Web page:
Cut out simple carbs and sugars. Dr. Austin recommends a moderate-to-low carbohydrate diet that concentrates on complex carbohydrates (such as starchy veggies and beans) and avoiding simple sugars (such as those found on candies and soda). According to Harvard Medical School, avoiding simple carbs and eating complex carbohydrates can help reduce the production of cytokines. However, Austin stresses the importance of consuming enough calories since “low calories can cause a stress response and result in diminished T3 production.”


Eat more anti-inflammatory foods. Anti-inflammatory foods might help ease depression as well as pains and aches, all of which could result from hypothyroidism, Austin says. And anti-inflammatory foods can help soothe the immune system, which can be in “overdrive” in people with hypothyroidism, Dr. Beaudoin says. “An anti inflammatory diet helps calm the immune system and excessive inflammation,” she says. Tomatoes, leafy green vegetables, fatty fish, nuts, fruit, and olive oil are good foods to combat inflammation.


Stick to small, frequent meals. Hypothyroidism slows digestive function, Beaudoin says. “Eating smaller, more frequent meals with balanced macronutrients likequality proteins, complex carbohydrates, and healthful fats, supports balanced blood sugar and helps avoid the highs and lows of oversized, highly processed meals,” she states.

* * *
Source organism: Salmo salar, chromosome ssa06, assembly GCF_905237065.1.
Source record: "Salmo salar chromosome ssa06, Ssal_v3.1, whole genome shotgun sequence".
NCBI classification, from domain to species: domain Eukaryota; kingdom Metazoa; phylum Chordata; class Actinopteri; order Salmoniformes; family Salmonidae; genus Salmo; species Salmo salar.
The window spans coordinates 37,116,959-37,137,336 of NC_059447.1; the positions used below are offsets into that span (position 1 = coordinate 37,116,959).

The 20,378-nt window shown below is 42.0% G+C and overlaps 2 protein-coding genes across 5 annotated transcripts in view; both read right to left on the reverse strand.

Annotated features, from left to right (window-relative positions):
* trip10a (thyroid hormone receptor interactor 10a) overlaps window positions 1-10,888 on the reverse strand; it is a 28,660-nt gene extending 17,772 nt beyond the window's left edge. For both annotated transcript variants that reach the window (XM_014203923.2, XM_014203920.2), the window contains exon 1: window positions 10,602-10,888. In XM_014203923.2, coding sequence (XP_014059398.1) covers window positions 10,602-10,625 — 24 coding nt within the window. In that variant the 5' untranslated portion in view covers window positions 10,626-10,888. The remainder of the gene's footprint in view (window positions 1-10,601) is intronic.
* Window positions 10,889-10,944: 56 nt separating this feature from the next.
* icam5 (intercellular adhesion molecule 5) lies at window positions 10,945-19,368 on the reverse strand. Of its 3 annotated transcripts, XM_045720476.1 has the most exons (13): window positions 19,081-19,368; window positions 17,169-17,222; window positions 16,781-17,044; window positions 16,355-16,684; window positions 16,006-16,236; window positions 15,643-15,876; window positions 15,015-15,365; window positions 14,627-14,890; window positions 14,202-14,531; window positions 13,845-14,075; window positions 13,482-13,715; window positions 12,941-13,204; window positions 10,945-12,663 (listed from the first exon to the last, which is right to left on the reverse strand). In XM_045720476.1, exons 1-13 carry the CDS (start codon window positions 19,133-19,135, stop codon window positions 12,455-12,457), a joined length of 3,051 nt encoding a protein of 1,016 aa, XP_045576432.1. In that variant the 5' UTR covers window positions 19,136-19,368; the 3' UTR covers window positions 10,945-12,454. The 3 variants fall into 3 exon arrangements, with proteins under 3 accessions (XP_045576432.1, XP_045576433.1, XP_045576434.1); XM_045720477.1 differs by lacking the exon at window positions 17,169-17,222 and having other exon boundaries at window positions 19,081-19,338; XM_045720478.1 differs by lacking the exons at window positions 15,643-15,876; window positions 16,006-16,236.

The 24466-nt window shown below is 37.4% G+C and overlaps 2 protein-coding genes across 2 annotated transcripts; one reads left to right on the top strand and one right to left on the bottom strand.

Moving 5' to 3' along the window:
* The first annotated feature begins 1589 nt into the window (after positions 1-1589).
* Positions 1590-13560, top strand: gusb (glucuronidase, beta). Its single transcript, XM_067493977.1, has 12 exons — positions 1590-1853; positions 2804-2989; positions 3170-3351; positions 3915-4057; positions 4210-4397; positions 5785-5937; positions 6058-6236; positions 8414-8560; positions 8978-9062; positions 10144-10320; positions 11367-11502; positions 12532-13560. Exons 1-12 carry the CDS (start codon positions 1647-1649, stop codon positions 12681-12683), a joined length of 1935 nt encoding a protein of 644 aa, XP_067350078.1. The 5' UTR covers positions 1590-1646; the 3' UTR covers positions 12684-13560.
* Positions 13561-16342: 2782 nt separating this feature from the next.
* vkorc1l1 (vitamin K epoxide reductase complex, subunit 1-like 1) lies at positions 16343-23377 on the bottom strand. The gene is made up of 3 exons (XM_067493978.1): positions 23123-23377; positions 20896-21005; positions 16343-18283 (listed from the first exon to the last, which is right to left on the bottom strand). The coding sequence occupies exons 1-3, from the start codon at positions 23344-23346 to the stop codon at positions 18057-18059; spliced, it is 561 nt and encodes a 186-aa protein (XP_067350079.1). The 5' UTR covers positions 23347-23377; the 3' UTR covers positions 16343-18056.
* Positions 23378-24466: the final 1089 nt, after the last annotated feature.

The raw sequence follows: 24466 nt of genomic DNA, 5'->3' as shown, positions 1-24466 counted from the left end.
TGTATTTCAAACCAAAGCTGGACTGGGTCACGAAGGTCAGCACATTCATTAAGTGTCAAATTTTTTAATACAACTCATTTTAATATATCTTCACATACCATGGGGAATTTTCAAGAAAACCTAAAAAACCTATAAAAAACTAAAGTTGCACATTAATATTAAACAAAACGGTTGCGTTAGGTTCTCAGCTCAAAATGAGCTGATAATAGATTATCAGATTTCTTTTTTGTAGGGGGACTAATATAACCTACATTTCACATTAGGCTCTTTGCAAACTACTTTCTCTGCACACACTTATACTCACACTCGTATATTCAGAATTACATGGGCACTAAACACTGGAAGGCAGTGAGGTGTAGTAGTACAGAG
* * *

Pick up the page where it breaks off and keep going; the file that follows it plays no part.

Keep a food journal. Unless you log what you eat and drink, your daily caloric consumption can plummet, Corsino states. It can also help make sure that you’re eating a balanced diet plan. “Keeping a food diary is important for someone with hypothyroidism to track their macronutrient intake,” Austin says. “A diet high in healthy fats, medium proteins, and medium-to-low carbohydrates is best for thyroid function.”


Keep your body moving. Exercise is an important complement to a healthy diet in order to help burn calories, Dr. Corsino states. But think about the individual scenario, Austin says. “If a individual is horribly exhausted, exercise may further curb hyperthyroidism,” she states. “If a person has properly handled their hypothyroid symptoms and recovers their original energy, exercise is then recommended.”